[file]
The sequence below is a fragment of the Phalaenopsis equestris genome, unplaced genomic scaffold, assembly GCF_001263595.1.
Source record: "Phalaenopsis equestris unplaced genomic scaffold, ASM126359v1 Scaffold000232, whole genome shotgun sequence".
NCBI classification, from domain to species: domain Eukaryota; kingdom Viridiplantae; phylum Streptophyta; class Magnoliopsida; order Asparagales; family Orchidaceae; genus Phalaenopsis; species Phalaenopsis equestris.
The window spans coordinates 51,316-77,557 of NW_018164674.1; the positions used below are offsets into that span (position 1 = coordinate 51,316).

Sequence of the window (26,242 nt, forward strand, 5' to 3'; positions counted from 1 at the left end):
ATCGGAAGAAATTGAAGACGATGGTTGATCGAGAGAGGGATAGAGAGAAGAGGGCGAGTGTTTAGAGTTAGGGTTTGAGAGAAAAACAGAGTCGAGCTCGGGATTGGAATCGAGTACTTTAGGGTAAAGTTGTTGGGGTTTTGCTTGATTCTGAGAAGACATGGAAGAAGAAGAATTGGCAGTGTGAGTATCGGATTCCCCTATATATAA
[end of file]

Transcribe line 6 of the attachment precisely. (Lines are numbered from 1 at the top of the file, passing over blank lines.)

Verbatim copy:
ATCGGAAGAAATTGAAGACGATGGTTGATCGAGAGAGGGATAGAGAGAAGAGGGCGAGTGTTTAGAGTTAGGGTTTGAGAGAAAAACAGAGTCGAGCTCGGGATTGGAATCGAGTACTTTAGGGTAAAGTTGTTGGGGTTTTGCTTGATTCTGAGAAGACATGGAAGAAGAAGAATTGGCAGTGTGAGTATCGGATTCCCCTATATATAA